For lovers of face-wrenching sours (a hat I do indeed wear on occasion) La Folie knocks it out of the park with intense acidity and a bright, dry body.  Enigma takes the road less-traveled, enveloping the senses with layers of cherry, vanilla, oak and smoke in a smooth package that seduces the palate with alternating sweet and sour notes and makes for an ultimately more enjoyable (and accessible) experience.  After 34 full ounces of tongue-curling, cheek-biting, stomach-pickling goodness (a full bomber of La Folie was admittedly challenging to finish by myself in addition to the single Enigma), this drinker’s sour beer tooth has been satiated.  I see a handful of Tums and a whole lot of easy- drinking  Furthermore Oscura in my future.


New Brew: New Belgium Ranger India Pale Ale

9 Feb

New Belgium Brewing has quickly expanded its line-up since it first entered the Wisconsin market last year.  Initially just a few standards such as Fat Tire and Mothership Wit in bombers, Wisconsinites are now privy to much of their catalog including seasonals and special releases like La Folie, their well-lauded sour brown ale (you know I have a bottle chilling in the mini-fridge – holler!).  Their latest is Ranger India Pale Ale – their first venture in true American-style (read: hopped-til-you-drop) IPAs named after the ambassadors of beer they’ve enlisted across their empire.

Beer: New Belgium Ranger India Pale Ale

Vitals: 6.5% abv; 70 IBUs; Hops: Cascade, Chinook, Simcoe; Malts: pale, dark caramel

Company Line: “So, here it finally is – New Belgium’s foray into the true American India Pale Ales. Bring out the hops! This clear amber beauty bursts at the starting gate with an abundance of hops: Cascade (citrus), Chinook (floral/citrus), and Simcoe (fruity) lead off the beer, with Cascade added again for an intense dry hop flavor. Brewed with pale and dark caramel malts that harmonize the hop flavor from start to finish, Ranger is a sessionable splendor for all you hopinistas. Thank your Beer Ranger! -newbelgium.com

My take: crystal clear amber under loads of soapy, lacy foam in the glass.  Aroma bounces between herbal and tropical fruit hop notes.  Palate surprises with a brief strike of…watermelon? between the varied hop characters.  Dry herbaceous and citrus notes from the Cascade are countered by pineapple and apricot from the Simcoe.  Malt presence is light and biscuity, lending a smooth, dry finish that scrubs any lingering hops resin from the palate and invited further sipping.  Aside from the slightly distracting watermelon note, this is a highly sessionable and pleasantly balanced take on the American IPA.  Flavorful without being heavy-handed.  Ranger gives the drinker the benefit of the doubt in assuming a sophisticated and discerning palate that looks for more than high IBU values in an IPA.  At $4 a bomber, you really can’t go wrong.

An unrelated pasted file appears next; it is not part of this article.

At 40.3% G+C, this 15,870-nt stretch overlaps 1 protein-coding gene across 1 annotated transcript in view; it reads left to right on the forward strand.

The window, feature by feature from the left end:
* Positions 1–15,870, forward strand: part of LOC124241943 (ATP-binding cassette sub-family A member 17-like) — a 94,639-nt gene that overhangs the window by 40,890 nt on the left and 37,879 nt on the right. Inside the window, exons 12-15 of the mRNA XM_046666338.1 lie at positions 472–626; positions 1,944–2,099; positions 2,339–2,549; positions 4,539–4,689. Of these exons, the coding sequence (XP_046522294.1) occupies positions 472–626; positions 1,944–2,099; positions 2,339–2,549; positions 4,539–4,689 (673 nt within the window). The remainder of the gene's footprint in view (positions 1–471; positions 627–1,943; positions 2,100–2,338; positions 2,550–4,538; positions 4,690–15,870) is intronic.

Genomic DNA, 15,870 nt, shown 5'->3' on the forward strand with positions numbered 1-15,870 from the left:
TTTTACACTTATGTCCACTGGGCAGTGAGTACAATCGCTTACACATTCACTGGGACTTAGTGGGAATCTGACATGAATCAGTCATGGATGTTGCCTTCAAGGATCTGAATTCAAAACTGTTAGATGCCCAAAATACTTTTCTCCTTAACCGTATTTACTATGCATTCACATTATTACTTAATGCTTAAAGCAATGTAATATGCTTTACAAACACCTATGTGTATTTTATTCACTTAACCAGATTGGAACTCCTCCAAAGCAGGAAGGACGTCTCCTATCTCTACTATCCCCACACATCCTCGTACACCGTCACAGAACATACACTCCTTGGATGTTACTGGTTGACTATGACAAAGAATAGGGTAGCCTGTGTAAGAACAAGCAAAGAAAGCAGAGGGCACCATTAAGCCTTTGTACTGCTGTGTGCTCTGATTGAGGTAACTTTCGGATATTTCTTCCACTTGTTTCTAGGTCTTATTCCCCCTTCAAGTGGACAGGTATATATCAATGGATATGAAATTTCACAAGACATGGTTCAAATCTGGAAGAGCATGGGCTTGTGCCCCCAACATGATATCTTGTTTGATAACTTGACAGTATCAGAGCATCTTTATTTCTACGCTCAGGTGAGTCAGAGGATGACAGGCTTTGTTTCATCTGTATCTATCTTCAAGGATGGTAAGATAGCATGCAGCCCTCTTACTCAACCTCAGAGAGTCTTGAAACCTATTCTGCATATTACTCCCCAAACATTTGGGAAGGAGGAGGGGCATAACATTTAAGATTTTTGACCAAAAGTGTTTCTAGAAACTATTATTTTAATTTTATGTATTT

New Brew: New Belgium Hoptober

2 Sep

Padma likes what she sees

A recent trip across the street to Barriques PD netted me  a six-pack of New Belgium’s latest offering, Hoptober.  As summer wanes and the weather chills with each coming day, a beer that appears to meld hops with a malty Oktoberfest-style seemed right up my alley.  As it turns out, Hoptober is somewhat of a misnomer.

Beer: New Belgium Hoptober

Style: Golden Ale

Description: “Five hops and four malts make Hoptober Golden Ale a veritable cornucopia of the earth.  Pale and wheat malt are mashed with rye and oats to create a medium-bodied ale with a creamy mouthfeel. Centennial, Cascade, Sterling, Willamette, and Glacier hops form a bonfire of citrus notes, fruity cheers and a bold finale. – newbelgium.com”

Vitals: 40 IBU, 6% ABV

My take: The beer pours into my vintage Schlitz chalice just a one would expect from a golden ale – light golden yellow, crystal clear, and with ample white, foamy head.  The nose on this beer is simply phenomenal.  Those 5 hops and 4 malts really create a lot of complexity to take in with notes ranging from citrus to honey, vanilla, and apricot.  The beer sits full, yet smooth in the mouth with a nice even effervesence.  The malts assert themselves on the palate up front with the rye provideing that unique grit that I love.  A brisk piney hop flourish cleans the palate in the end.

I really think this beer hits the mark as a great transition between the refreshing hoppy beers of summer and the complex malty beers of fall.  A beer that would be an asset to any brewery’s catalog and something I could see in my fridge on a regular basis.  Seek this out while it’s on the shelves.